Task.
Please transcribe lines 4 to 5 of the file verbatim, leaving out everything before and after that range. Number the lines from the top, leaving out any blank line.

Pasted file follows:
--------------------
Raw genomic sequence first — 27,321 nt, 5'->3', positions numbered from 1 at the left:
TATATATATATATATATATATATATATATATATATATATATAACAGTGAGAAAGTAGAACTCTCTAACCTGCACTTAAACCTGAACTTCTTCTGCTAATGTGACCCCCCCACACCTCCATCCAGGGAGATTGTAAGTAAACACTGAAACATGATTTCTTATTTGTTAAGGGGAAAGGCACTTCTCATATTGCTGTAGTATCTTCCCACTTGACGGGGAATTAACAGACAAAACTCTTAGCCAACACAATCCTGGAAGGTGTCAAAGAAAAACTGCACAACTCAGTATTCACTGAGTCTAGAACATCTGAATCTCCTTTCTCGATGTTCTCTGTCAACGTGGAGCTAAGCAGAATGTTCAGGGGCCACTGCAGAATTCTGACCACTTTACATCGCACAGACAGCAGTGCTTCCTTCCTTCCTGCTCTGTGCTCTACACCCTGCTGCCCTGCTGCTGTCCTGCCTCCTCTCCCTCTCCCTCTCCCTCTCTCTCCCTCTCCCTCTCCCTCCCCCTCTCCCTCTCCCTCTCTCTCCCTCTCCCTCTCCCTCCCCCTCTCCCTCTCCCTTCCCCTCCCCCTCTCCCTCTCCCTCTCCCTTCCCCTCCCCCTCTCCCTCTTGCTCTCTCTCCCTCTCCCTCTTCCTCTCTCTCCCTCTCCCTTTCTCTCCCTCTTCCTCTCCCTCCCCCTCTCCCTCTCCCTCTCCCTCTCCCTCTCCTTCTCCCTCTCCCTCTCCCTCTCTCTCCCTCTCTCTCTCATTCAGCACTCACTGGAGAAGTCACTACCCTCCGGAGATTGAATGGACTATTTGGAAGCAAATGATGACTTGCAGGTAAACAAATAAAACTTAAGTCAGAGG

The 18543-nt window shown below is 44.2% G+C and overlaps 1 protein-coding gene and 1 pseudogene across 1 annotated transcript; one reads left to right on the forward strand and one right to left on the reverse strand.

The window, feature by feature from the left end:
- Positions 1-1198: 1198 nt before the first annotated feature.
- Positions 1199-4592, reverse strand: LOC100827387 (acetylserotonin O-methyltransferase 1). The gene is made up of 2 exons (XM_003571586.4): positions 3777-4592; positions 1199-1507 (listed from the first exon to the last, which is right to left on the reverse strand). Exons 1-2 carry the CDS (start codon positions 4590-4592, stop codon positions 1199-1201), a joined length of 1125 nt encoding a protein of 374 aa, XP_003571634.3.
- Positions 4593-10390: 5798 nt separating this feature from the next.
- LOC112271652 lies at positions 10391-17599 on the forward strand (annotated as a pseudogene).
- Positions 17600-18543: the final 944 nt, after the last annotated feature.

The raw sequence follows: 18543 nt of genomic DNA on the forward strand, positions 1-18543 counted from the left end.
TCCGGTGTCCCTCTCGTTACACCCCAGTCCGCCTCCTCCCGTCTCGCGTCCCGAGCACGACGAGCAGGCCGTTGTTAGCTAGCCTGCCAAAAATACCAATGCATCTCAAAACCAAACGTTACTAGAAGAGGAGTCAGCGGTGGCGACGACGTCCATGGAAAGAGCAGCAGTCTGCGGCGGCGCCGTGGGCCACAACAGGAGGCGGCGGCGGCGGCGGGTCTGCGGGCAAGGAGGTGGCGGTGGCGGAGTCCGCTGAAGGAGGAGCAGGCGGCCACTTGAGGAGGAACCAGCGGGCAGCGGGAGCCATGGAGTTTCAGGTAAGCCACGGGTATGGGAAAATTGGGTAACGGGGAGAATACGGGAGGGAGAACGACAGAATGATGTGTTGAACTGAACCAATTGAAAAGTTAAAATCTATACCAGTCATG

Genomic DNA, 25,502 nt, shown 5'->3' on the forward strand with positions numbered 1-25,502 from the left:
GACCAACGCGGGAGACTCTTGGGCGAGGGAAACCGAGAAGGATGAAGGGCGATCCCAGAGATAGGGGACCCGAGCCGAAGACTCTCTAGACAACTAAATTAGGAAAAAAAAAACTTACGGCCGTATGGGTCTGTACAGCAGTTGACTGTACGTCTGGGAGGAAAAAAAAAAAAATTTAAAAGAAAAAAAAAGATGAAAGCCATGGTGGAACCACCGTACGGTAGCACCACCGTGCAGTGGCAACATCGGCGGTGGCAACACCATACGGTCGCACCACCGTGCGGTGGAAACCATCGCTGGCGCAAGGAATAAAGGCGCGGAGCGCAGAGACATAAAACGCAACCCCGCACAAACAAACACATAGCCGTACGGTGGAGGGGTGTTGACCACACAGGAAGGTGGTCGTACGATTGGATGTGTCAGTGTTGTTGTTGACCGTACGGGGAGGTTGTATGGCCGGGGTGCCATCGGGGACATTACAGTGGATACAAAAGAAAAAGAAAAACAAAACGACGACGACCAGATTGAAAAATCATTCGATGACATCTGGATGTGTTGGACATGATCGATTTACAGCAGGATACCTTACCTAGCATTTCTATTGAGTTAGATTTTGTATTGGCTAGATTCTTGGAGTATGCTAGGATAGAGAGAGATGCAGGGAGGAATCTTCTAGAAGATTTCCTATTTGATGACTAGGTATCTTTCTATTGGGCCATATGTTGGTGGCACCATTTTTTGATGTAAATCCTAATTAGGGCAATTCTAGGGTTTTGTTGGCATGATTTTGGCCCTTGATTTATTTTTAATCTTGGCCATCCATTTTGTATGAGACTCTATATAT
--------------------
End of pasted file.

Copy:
The window, feature by feature from the left end:
- Positions 1-1198: 1198 nt before the first annotated feature.